Board and card games have long been a staple of many family nights, but in this new digital age the games themselves are as varied as how you can play them.
Take the classic Monopoly for example. Sure, you can run down to a local Target and you are bound to find a classic board. Or, if you are more of a collector, you can search online for a favorite version (personally, I’m partial to the Star Wars Episode I: The Phantom Menace board). But suppose your family or friends don’t share a schedule with you. Or that everyone is grown and living in opposite corners of the world. It should be no surprise that that is also remedied. iOS users can download two different versions of the classic game, and even Xbox and Playstation users (sorry Nintendo, no Wii U copy for you!) can all play even online. But does playing online make any of these classic games better or easier?
I say yes and no. Running with our Monopoly example, on the Xbox and Playstation platforms you can make your own board and share it with others around the world. You can also play with up to eight people, both offline and online. Not only that, but one of my greatest frustrations with real board games is made impossible by a digital copy. I can’t lose any pieces. Or, as was the usual case, I won’t lose the piece when I want to play, only to find it some night with my bare feet as I’m walking around in the dark. It happens to everyone. But, not everything is perfect.
If you choose to play online in one of these versions, and let’s say Uncle Larry tends to be a sore loser. Well, Uncle Larry isn’t good at managing properties so he bankrupts first. While everyone else may be gearing up for a long haul to beat the real estate agent in the family, Uncle Larry quits the game and goes on with his day. But when he quits, everyone else gets disconnected and the game ends early. Why is that? In this scenario, Uncle Larry was what is called a host, the person running the game, while everyone else is connected to him. To think of it in another way, if a local TV station is having technical difficulties, no one else can watch them. It’s the same concept at work here. But, since Uncle Larry quit the game, no one else can finish the game that was already started. But of the most recent digital version of Monopoly, this is the only issue I have come upon so far.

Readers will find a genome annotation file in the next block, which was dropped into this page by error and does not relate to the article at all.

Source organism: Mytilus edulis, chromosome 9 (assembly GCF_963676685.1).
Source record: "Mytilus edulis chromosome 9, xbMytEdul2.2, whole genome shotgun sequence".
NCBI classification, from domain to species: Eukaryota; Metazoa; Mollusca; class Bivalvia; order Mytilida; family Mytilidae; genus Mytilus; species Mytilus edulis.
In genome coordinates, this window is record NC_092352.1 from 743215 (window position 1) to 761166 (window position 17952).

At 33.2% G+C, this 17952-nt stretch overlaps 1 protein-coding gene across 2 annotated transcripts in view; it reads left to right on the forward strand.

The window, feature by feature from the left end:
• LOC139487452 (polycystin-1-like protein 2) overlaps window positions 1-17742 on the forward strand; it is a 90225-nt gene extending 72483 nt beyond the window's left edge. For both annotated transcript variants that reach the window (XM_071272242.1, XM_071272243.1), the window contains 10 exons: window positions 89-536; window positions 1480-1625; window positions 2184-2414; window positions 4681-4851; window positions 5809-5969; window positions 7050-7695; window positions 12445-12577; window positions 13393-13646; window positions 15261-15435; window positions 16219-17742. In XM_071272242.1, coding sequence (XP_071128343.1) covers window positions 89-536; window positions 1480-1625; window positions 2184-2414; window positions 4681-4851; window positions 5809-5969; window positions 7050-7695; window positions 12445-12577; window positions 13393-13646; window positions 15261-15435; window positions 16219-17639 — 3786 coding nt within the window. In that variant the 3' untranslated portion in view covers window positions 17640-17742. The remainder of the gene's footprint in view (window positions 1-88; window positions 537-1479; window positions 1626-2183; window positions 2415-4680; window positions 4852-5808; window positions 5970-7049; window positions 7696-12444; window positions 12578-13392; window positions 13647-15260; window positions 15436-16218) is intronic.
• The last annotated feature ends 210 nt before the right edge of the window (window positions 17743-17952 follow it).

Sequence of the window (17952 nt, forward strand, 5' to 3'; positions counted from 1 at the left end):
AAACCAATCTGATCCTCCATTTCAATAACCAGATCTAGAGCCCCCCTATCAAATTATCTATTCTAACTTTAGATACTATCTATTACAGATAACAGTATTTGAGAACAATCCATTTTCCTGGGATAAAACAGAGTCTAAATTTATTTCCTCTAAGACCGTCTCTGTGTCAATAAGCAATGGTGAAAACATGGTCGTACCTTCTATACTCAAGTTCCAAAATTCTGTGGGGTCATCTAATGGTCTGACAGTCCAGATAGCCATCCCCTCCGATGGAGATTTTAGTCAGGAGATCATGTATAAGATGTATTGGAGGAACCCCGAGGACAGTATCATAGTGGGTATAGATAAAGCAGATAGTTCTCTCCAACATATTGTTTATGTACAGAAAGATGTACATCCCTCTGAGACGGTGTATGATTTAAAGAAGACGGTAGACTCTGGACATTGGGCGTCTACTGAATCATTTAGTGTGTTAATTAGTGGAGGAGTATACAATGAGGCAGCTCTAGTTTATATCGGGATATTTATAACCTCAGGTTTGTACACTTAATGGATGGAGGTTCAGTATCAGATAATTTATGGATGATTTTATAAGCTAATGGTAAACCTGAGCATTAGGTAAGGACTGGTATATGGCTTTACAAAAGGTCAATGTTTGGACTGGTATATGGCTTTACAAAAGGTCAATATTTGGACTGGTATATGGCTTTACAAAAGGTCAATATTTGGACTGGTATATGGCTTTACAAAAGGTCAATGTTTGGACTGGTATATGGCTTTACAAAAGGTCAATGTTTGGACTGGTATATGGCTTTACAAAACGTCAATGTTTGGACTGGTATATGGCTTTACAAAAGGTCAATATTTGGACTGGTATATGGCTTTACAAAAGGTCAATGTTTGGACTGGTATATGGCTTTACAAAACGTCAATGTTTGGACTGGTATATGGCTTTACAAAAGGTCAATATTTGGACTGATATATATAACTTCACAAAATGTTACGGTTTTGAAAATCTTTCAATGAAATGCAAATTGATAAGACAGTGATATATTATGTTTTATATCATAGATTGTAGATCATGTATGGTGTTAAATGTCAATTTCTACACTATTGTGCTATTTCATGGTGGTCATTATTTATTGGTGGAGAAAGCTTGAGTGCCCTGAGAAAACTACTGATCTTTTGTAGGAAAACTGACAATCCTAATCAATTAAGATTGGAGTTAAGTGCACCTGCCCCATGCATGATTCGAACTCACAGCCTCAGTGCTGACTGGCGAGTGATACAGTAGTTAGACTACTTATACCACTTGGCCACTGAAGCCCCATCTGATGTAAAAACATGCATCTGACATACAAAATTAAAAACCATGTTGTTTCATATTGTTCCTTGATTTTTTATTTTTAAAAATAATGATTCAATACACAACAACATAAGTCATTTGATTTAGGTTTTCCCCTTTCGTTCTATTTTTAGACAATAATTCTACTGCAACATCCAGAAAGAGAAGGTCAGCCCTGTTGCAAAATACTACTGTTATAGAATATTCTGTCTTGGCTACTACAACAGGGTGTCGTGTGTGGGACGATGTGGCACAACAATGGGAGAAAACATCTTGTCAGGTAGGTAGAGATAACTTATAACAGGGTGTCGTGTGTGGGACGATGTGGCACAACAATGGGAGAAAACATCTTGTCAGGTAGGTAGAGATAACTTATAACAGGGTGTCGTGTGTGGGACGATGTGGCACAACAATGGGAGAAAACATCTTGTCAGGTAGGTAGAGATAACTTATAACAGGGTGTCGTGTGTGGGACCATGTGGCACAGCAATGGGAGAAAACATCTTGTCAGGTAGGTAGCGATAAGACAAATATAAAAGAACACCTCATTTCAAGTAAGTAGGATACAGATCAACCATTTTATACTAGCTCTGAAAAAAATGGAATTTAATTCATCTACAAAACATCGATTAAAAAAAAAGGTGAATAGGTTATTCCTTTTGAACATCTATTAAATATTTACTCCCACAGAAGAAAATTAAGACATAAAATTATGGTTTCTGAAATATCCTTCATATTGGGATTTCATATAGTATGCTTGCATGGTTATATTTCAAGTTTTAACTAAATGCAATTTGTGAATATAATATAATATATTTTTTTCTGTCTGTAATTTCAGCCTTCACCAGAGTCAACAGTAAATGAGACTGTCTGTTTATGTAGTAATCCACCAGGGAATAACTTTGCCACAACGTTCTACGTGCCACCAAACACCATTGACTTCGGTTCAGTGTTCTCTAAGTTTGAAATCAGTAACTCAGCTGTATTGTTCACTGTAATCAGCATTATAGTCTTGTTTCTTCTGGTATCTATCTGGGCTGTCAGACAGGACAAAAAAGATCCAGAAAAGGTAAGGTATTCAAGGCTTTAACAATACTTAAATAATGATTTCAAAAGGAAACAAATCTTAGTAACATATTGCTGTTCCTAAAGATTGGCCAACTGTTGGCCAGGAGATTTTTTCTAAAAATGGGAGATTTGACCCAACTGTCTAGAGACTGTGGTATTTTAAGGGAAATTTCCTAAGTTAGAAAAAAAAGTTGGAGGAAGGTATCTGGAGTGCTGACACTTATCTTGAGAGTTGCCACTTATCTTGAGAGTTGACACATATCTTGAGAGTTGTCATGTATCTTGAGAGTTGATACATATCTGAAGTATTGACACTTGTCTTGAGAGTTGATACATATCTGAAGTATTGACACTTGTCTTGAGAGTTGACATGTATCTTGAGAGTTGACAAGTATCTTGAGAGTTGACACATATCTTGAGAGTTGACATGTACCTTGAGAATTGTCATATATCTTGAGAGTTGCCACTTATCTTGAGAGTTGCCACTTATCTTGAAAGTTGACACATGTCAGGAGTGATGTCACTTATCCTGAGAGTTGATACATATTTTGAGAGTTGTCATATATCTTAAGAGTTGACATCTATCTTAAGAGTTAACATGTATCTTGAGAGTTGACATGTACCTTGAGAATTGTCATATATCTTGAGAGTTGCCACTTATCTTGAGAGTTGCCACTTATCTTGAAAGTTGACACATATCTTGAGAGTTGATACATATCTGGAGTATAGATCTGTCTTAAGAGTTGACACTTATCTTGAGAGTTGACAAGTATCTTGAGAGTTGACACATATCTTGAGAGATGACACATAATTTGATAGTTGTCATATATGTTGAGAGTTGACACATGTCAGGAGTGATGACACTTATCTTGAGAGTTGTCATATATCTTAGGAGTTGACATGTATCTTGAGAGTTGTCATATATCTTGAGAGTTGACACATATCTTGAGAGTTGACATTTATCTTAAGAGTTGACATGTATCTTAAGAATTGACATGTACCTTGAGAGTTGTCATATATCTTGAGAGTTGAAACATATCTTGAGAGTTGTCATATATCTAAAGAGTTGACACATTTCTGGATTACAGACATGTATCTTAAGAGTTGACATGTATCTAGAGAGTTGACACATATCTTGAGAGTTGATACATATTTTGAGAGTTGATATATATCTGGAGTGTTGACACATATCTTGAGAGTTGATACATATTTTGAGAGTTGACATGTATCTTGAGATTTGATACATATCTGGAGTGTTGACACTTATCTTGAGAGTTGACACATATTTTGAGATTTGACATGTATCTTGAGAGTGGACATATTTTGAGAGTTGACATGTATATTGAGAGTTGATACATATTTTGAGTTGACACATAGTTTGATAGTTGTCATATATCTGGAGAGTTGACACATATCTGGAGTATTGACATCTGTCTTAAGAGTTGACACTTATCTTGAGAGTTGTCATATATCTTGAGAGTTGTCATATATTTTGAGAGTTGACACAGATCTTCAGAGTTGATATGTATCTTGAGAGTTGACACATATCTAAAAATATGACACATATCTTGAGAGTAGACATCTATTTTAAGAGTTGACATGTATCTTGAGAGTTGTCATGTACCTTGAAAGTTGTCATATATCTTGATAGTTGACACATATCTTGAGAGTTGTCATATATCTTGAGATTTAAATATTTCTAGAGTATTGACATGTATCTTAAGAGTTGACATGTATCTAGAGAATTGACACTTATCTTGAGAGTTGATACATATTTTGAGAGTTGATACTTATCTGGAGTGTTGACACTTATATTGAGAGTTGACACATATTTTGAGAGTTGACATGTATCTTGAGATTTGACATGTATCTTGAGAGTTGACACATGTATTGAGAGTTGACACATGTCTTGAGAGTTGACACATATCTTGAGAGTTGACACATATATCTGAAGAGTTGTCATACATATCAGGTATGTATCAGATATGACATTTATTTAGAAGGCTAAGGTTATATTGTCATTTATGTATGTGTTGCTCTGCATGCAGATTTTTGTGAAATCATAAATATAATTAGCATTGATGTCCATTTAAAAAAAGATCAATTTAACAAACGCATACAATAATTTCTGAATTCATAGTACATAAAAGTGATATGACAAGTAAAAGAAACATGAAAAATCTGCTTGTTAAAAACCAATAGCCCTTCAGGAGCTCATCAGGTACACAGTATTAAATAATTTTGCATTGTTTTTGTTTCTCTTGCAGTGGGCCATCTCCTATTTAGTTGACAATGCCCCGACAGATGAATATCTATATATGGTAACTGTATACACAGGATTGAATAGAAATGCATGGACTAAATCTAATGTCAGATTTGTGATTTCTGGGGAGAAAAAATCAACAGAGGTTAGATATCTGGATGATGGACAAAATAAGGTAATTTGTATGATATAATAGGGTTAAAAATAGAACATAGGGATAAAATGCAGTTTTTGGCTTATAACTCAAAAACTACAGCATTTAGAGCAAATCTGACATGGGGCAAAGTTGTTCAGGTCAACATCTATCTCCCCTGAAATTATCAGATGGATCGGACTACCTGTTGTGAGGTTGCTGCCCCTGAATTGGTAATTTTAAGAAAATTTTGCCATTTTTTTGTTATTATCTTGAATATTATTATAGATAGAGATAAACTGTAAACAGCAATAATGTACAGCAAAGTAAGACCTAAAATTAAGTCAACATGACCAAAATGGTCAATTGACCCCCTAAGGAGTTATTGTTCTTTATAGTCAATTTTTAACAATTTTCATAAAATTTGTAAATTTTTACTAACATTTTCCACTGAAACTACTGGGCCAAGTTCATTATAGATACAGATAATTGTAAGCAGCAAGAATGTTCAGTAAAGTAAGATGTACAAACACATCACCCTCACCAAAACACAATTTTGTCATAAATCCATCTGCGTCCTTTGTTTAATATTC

Monopoly isn’t the only one that has been digitized by far. You can also find digital versions of games like UNO, Mouse Trap, Risk, Settlers of Catan, Carcassone, LIFE, and Magic the Gathering to name a few.
So are digital board and card games a good buy? I’ll say that if it ends up cheaper than the tangible board game, and you don’t mind playing against AI (artificial intelligence) if you can’t get people to play with you, then yes, absolutely. There’s always something to be said for playing Monopoly with a new rule that puts your little brother in jail for longer though.